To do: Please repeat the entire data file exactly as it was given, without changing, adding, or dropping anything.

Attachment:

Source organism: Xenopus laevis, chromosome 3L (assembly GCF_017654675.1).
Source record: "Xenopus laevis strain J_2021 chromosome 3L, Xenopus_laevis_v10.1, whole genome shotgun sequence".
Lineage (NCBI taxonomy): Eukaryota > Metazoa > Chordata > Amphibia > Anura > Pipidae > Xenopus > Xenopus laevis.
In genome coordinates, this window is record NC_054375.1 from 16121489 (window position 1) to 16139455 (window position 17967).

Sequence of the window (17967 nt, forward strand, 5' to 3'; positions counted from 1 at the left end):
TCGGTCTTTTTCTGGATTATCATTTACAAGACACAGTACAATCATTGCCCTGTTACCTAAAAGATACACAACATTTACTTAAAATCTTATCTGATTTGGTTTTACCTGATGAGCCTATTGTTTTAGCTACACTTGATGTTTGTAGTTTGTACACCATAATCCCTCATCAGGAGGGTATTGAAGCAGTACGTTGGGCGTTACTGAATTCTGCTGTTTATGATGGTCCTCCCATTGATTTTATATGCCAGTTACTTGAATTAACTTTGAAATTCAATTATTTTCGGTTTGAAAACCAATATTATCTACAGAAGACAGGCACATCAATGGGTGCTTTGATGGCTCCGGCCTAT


Source organism: Xenopus laevis, chromosome 3L (assembly GCF_017654675.1).
Source record: "Xenopus laevis strain J_2021 chromosome 3L, Xenopus_laevis_v10.1, whole genome shotgun sequence".
Lineage (NCBI taxonomy): Eukaryota > Metazoa > Chordata > Amphibia > Anura > Pipidae > Xenopus > Xenopus laevis.
In genome coordinates, this window is record NC_054375.1 from 16121489 (window position 1) to 16139455 (window position 17967).

Sequence of the window (17967 nt, forward strand, 5' to 3'; positions counted from 1 at the left end):
TCGGTCTTTTTCTGGATTATCATTTACAAGACACAGTACAATCATTGCCCTGTTACCTAAAAGATACACAACATTTACTTAAAATCTTATCTGATTTGGTTTTACCTGATGAGCCTATTGTTTTAGCTACACTTGATGTTTGTAGTTTGTACACCATAATCCCTCATCAGGAGGGTATTGAAGCAGTACGTTGGGCGTTACTGAATTCTGCTGTTTATGATGGTCCTCCCATTGATTTTATATGCCAGTTACTTGAATTAACTTTGAAATTCAATTATTTTCGGTTTGAAAACCAATATTATCTACAGAAGACAGGCACATCAATGGGTGCTTTGATGGCTCCGGCCTAT